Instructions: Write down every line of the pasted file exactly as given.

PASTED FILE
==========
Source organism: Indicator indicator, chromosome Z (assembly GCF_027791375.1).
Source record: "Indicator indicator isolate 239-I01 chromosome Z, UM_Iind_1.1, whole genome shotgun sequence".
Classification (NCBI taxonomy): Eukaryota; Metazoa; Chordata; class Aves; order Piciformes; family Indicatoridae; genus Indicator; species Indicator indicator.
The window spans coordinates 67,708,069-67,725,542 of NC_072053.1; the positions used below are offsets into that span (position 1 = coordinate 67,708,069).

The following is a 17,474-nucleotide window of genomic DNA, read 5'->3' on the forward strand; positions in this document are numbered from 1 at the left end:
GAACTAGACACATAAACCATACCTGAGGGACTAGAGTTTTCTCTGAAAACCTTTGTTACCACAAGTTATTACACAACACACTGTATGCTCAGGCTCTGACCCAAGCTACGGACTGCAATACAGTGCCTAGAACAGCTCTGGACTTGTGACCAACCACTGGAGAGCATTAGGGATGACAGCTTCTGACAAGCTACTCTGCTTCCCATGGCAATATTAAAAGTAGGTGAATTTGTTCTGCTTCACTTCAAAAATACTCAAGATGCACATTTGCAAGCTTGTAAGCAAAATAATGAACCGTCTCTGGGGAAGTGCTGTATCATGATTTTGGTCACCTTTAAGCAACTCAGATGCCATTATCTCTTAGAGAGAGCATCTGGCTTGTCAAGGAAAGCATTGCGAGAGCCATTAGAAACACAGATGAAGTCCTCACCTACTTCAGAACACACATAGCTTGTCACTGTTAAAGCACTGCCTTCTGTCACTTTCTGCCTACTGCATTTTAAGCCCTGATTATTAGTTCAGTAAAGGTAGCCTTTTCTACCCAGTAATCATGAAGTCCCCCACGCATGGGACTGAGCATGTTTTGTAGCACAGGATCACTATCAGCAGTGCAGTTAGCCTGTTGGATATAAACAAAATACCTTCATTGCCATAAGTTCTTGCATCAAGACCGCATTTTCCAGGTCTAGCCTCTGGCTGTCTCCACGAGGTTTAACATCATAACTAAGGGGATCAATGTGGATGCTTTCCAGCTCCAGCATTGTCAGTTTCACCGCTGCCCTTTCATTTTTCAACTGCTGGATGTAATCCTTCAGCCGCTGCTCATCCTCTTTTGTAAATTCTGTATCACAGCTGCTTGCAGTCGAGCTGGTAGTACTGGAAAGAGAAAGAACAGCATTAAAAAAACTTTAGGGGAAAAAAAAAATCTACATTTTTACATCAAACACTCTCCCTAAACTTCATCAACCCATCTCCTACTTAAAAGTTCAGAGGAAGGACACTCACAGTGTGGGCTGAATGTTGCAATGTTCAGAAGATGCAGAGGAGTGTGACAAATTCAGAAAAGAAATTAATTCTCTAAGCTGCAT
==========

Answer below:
Source organism: Indicator indicator, chromosome Z (assembly GCF_027791375.1).
Source record: "Indicator indicator isolate 239-I01 chromosome Z, UM_Iind_1.1, whole genome shotgun sequence".
Classification (NCBI taxonomy): Eukaryota; Metazoa; Chordata; class Aves; order Piciformes; family Indicatoridae; genus Indicator; species Indicator indicator.
The window spans coordinates 67,708,069-67,725,542 of NC_072053.1; the positions used below are offsets into that span (position 1 = coordinate 67,708,069).

The following is a 17,474-nucleotide window of genomic DNA, read 5'->3' on the forward strand; positions in this document are numbered from 1 at the left end:
GAACTAGACACATAAACCATACCTGAGGGACTAGAGTTTTCTCTGAAAACCTTTGTTACCACAAGTTATTACACAACACACTGTATGCTCAGGCTCTGACCCAAGCTACGGACTGCAATACAGTGCCTAGAACAGCTCTGGACTTGTGACCAACCACTGGAGAGCATTAGGGATGACAGCTTCTGACAAGCTACTCTGCTTCCCATGGCAATATTAAAAGTAGGTGAATTTGTTCTGCTTCACTTCAAAAATACTCAAGATGCACATTTGCAAGCTTGTAAGCAAAATAATGAACCGTCTCTGGGGAAGTGCTGTATCATGATTTTGGTCACCTTTAAGCAACTCAGATGCCATTATCTCTTAGAGAGAGCATCTGGCTTGTCAAGGAAAGCATTGCGAGAGCCATTAGAAACACAGATGAAGTCCTCACCTACTTCAGAACACACATAGCTTGTCACTGTTAAAGCACTGCCTTCTGTCACTTTCTGCCTACTGCATTTTAAGCCCTGATTATTAGTTCAGTAAAGGTAGCCTTTTCTACCCAGTAATCATGAAGTCCCCCACGCATGGGACTGAGCATGTTTTGTAGCACAGGATCACTATCAGCAGTGCAGTTAGCCTGTTGGATATAAACAAAATACCTTCATTGCCATAAGTTCTTGCATCAAGACCGCATTTTCCAGGTCTAGCCTCTGGCTGTCTCCACGAGGTTTAACATCATAACTAAGGGGATCAATGTGGATGCTTTCCAGCTCCAGCATTGTCAGTTTCACCGCTGCCCTTTCATTTTTCAACTGCTGGATGTAATCCTTCAGCCGCTGCTCATCCTCTTTTGTAAATTCTGTATCACAGCTGCTTGCAGTCGAGCTGGTAGTACTGGAAAGAGAAAGAACAGCATTAAAAAAACTTTAGGGGAAAAAAAAAATCTACATTTTTACATCAAACACTCTCCCTAAACTTCATCAACCCATCTCCTACTTAAAAGTTCAGAGGAAGGACACTCACAGTGTGGGCTGAATGTTGCAATGTTCAGAAGATGCAGAGGAGTGTGACAAATTCAGAAAAGAAATTAATTCTCTAAGCTGCAT